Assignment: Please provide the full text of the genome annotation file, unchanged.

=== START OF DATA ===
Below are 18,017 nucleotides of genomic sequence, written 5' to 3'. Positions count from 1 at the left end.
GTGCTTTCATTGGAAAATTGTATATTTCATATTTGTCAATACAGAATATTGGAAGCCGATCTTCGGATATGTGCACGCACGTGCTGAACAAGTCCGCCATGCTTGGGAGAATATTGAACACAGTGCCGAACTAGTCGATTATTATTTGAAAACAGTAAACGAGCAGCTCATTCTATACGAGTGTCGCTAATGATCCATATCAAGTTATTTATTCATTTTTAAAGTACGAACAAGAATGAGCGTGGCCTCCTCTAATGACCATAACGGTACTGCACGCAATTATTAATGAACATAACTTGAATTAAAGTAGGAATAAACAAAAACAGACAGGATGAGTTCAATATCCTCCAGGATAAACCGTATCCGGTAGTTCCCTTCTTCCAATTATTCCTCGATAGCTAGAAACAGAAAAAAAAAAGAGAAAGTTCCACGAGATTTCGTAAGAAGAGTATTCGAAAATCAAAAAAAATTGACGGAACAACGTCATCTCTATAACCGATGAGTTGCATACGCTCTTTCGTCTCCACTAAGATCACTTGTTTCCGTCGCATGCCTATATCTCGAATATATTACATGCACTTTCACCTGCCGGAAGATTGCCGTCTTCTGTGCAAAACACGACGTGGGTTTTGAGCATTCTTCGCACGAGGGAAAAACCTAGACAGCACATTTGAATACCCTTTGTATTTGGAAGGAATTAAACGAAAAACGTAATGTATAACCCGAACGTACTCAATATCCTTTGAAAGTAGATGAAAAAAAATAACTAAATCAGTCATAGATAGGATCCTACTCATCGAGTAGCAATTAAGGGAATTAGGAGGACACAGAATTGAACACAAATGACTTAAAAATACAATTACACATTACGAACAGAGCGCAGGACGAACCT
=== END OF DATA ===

Below are 18,017 nucleotides of genomic sequence, written 5' to 3'. Positions count from 1 at the left end.
GTGCTTTCATTGGAAAATTGTATATTTCATATTTGTCAATACAGAATATTGGAAGCCGATCTTCGGATATGTGCACGCACGTGCTGAACAAGTCCGCCATGCTTGGGAGAATATTGAACACAGTGCCGAACTAGTCGATTATTATTTGAAAACAGTAAACGAGCAGCTCATTCTATACGAGTGTCGCTAATGATCCATATCAAGTTATTTATTCATTTTTAAAGTACGAACAAGAATGAGCGTGGCCTCCTCTAATGACCATAACGGTACTGCACGCAATTATTAATGAACATAACTTGAATTAAAGTAGGAATAAACAAAAACAGACAGGATGAGTTCAATATCCTCCAGGATAAACCGTATCCGGTAGTTCCCTTCTTCCAATTATTCCTCGATAGCTAGAAACAGAAAAAAAAAAGAGAAAGTTCCACGAGATTTCGTAAGAAGAGTATTCGAAAATCAAAAAAAATTGACGGAACAACGTCATCTCTATAACCGATGAGTTGCATACGCTCTTTCGTCTCCACTAAGATCACTTGTTTCCGTCGCATGCCTATATCTCGAATATATTACATGCACTTTCACCTGCCGGAAGATTGCCGTCTTCTGTGCAAAACACGACGTGGGTTTTGAGCATTCTTCGCACGAGGGAAAAACCTAGACAGCACATTTGAATACCCTTTGTATTTGGAAGGAATTAAACGAAAAACGTAATGTATAACCCGAACGTACTCAATATCCTTTGAAAGTAGATGAAAAAAAATAACTAAATCAGTCATAGATAGGATCCTACTCATCGAGTAGCAATTAAGGGAATTAGGAGGACACAGAATTGAACACAAATGACTTAAAAATACAATTACACATTACGAACAGAGCGCAGGACGAACCT